Jurgen Klopp knows his Liverpool team will have to battle hard to keep their Premier League ambitions alive against Rafa Benitez’s Newcastle today. Photo: Getty
There has been plenty of talk about how sentiment could play a role in the climax of the Premier League title race given the role of two ex-Liverpool managers.
Do not expect any.
Whatever the emotional attachments of Rafa Benitez and Brendan Rodgers to their former club, it will have no impact on their approach to fixtures which will have a huge influence on the title's destiny.
Rodgers will want to beat Manchester City as he continues to rebuild Leicester City, relishing the chance to show his players they can play progressive, attacking football against the best side in the country. It has been an excellent start for Brendan on his return to the Premier League and a positive performance and result on Monday would bode well for Leicester's hopes of pushing on next year.
Benitez will be keen for another major scalp at St James' Park, having already beaten Manchester City this season. There will be no favours offered, nor any expected. Liverpool have had to earn every point this season and it will be no different tonight.
I am sure Benitez and Rodgers still have strong feelings for Liverpool but they will be secondary to their own objectives. You do not become Liverpool manager without that competitive streak. There will be no compromises.
Benitez and Rodgers are vastly different characters with contrasting views on management and how the game should be played, but one thing unites them - their determination to get results. That should give Liverpool hope when watching Leicester City take on City on Monday night, but make them wary when facing Newcastle.
I played six years under Rafa at Anfield and know how ambitious he is. It is difficult to believe he is still at Newcastle after being an established Champions League manager for so long. It is unnatural for someone with his record of success to be at a club where staying up is the primary ambition.
He has not given up on returning to the highest level. In a season in which Jurgen Klopp and Mauricio Pochettino have been lauded, Benitez will be frustrated he has not had the same resources to challenge on a level playing field. I am not sure Rafa will particularly want Klopp to win the title. Not because of any bitterness, but because deep down he will harbour ambitions of going back to Anfield one day and becoming the manager to end the Premier League drought.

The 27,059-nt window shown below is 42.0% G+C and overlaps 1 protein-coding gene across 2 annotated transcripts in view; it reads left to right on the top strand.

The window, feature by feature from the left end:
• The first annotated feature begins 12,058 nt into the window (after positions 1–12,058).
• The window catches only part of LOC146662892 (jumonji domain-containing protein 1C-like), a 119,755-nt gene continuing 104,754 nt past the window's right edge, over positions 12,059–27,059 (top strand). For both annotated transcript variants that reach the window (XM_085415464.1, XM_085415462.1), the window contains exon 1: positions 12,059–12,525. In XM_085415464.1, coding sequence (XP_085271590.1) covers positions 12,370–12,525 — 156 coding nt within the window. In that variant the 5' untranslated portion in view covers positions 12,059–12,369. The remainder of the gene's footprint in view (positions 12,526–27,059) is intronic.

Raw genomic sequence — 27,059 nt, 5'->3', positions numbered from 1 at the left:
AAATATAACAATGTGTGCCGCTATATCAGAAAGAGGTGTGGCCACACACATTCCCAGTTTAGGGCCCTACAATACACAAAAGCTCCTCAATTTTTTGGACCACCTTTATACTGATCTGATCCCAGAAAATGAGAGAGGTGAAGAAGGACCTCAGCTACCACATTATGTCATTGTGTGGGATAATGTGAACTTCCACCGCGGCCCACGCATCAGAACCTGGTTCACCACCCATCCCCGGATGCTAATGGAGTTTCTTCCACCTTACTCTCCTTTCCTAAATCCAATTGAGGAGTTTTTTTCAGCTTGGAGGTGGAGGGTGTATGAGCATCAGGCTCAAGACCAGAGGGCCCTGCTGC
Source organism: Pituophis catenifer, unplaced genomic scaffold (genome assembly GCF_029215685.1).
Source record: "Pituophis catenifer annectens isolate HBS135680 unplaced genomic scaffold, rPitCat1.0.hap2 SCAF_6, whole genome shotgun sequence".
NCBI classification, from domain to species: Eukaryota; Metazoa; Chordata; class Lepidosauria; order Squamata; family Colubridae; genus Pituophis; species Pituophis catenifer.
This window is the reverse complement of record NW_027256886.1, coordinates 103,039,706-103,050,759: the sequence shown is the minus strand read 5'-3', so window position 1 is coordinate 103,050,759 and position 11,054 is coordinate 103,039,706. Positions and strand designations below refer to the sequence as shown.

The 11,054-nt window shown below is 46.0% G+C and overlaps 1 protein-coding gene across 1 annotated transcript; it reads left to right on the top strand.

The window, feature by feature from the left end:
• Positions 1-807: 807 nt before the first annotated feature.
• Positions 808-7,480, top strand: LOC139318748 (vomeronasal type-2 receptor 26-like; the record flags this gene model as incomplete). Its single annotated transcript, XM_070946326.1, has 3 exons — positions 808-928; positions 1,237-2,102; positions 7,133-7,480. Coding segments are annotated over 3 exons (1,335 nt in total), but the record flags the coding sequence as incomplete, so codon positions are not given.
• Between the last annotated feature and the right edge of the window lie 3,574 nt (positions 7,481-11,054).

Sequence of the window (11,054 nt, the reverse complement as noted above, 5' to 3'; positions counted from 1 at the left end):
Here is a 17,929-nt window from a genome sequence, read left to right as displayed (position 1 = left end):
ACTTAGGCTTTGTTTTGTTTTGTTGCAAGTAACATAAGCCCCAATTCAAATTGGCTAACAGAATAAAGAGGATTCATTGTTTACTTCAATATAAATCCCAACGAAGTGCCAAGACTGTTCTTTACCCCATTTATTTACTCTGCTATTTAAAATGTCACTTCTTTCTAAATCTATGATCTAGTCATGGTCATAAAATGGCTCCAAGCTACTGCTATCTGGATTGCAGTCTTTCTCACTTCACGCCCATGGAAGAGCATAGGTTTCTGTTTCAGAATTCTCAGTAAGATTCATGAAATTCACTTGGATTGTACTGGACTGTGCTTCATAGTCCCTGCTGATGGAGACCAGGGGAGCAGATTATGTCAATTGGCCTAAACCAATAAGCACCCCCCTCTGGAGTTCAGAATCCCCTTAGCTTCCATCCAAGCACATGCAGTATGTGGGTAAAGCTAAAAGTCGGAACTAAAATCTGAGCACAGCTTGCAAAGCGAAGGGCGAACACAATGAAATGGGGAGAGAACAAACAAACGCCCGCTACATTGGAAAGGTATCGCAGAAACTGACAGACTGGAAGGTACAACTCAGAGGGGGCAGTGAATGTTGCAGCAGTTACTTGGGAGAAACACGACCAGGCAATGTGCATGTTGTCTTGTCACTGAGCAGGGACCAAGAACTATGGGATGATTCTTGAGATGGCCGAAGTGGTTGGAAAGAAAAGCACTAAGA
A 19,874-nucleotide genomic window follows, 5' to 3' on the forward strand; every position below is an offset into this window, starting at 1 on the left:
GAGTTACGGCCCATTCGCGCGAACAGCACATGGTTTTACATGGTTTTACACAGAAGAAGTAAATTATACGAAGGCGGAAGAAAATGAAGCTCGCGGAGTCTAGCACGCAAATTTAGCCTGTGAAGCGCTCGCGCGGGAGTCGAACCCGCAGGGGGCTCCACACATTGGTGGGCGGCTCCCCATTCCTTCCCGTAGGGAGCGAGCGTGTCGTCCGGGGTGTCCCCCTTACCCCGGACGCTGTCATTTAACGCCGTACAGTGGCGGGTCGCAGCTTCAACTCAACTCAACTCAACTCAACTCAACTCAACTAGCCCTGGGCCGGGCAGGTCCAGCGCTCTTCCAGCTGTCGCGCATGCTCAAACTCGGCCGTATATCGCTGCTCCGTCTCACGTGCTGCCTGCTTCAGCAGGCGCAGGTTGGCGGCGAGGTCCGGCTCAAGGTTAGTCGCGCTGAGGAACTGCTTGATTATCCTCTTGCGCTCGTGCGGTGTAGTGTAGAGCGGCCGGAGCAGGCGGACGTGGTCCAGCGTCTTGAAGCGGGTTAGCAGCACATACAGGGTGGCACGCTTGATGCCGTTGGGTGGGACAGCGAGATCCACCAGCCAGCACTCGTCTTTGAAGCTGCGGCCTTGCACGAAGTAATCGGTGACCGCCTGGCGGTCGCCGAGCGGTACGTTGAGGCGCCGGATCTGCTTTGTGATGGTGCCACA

Games such as this offer an opportunity to show how - when it comes to tactics - he remains one of the best. He will be working overtime to organise his team to make life as difficult as possible for Liverpool.
That is how Rafa approaches every game. For him, it is all about the result, no matter how you get it. He would study every facet of the opponent's game, understand their weakness and demand his players impose his game-plan which he was prepared to change from one week to the next, depending on the opposition.
"If you can't win the game, make sure you do not lose it," he would tell us.
It is well documented how much Benitez asks of his players - how he favours those who understand the game tactically more than free spirits. He builds his teams to stop conceding goals.
Rodgers is more of an idealist, seeing himself as a coach who could educate the players to impose themselves on a game in the manner we see from Pep Guardiola's City side. He is more communicative. It is not solely about winning for Brendan, but the style in which you do it. He is prepared to take risks, encouraging players to play more courageous football in the knowledge that while his teams will score more, they are also more likely to concede.
If Leicester are level with City in the closing stages on Monday night, Rodgers is more likely to go for the win. Rafa would take the draw against Liverpool.
There is a misconception that Rodgers is less interested in the opposition. That is not true, or fair. His pre-match preparations were always detailed, but he is the first to admit he is chiefly motivated by the style of his own team. There was a time in his Liverpool career when he felt he no longer had the players needed to suit his vision, so he took a more pragmatic approach, played more defensive and stopped enjoying what he was seeing.
Principles If there is one lesson he learned from his Liverpool experience it is to stick by your principles. The differences between the two managers will be evident in both games. Benitez will sit deep, challenge Liverpool to get beyond his back five and seek to play on the counter-attack. After a tough experience in Barcelona, it is a harder assignment for Klopp's side than Guardiola's.
Rodgers will try to achieve what few teams manage - dominate possession against Manchester City. The Premier League form guide has Leicester third over the last six games, so his players are responding to him. They are playing with confidence and have the pace to hurt any defence - Jamie Vardy could still win the golden boot. Equally, playing an expansive game at the Etihad can end in tears.
Whatever the outcomes over the next three days, Benitez and Rodgers have already secured their places in Liverpool's history of Premier League heartbreak.
It is ironic the fixture calendar has put them in a position where they might be welcoming Klopp into their runners-up club. (© Daily Telegraph, London)